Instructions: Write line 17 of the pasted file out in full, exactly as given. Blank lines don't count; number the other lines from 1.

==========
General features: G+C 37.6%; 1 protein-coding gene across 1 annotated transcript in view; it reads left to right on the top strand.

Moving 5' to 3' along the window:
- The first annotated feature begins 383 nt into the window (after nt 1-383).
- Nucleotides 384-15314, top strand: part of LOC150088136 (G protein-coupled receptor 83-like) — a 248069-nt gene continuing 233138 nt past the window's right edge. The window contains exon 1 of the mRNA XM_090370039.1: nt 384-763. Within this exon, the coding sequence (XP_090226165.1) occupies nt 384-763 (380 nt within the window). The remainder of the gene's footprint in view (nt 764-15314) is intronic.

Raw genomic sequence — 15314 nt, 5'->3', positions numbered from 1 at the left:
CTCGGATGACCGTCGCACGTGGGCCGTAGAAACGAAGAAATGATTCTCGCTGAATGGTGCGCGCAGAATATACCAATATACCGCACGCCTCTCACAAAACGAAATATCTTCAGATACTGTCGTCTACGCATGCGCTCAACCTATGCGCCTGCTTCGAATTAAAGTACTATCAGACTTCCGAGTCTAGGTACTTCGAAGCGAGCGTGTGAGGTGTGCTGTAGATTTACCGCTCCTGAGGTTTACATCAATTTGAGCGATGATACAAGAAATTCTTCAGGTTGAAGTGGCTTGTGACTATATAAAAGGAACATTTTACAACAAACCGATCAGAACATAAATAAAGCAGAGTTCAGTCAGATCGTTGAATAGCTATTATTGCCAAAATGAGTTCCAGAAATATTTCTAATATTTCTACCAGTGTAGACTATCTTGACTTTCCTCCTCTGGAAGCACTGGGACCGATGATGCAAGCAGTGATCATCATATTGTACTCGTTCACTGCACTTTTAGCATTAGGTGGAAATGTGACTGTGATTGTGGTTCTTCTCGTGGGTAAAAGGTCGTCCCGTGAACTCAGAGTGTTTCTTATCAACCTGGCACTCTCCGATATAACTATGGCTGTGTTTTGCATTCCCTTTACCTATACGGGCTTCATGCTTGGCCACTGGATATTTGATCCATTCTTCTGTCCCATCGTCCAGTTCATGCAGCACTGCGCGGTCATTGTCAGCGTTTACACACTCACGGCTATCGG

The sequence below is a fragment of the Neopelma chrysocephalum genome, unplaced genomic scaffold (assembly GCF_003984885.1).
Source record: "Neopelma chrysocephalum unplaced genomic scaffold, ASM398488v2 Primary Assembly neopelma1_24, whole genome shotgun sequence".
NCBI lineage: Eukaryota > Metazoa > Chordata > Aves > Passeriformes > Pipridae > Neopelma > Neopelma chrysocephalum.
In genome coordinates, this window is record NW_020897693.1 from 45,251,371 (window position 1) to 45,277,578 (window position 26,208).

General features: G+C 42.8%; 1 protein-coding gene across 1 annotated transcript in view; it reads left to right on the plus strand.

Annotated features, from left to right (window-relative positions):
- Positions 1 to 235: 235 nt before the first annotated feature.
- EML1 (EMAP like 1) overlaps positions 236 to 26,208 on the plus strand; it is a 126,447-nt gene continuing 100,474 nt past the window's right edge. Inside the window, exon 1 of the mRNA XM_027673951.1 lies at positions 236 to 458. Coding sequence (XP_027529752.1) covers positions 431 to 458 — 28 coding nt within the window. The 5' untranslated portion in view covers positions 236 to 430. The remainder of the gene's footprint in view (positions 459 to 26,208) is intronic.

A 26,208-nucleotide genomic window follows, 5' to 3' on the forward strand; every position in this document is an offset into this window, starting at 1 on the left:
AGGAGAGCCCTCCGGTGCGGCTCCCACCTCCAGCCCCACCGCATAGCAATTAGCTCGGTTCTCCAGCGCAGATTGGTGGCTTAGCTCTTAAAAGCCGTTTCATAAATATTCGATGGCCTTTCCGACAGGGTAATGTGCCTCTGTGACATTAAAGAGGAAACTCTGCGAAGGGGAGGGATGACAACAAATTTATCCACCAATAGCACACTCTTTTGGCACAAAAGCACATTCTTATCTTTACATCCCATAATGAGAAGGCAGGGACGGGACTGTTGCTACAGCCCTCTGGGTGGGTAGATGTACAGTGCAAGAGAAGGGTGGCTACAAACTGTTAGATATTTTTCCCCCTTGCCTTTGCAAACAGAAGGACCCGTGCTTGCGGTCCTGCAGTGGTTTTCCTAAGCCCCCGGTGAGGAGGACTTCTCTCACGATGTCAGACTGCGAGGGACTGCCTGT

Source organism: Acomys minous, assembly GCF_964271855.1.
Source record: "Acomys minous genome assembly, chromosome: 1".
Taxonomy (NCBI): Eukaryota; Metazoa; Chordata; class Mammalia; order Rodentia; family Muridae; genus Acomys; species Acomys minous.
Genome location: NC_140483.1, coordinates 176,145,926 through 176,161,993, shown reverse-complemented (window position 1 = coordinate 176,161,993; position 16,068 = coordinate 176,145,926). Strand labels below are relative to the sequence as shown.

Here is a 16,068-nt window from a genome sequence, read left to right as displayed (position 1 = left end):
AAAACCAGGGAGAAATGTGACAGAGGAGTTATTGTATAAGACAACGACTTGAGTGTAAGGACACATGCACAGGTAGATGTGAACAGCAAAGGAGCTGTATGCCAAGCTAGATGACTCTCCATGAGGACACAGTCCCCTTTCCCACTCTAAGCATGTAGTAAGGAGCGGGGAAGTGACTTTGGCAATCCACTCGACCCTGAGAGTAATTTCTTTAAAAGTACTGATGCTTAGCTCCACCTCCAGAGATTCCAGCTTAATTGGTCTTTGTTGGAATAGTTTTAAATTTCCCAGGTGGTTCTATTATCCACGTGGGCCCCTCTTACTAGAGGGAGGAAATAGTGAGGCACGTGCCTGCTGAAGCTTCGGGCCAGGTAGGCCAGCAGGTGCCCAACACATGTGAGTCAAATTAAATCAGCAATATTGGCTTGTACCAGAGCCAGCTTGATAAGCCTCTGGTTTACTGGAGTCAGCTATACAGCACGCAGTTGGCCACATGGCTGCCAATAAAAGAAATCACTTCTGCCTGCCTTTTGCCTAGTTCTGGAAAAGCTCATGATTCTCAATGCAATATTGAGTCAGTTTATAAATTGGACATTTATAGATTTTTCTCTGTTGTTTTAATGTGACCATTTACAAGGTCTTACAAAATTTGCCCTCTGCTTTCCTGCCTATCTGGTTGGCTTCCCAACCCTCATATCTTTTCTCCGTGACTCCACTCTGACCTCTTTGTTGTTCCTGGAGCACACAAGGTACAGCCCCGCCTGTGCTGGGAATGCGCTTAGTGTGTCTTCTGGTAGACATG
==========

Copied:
Source organism: Acomys minous, assembly GCF_964271855.1.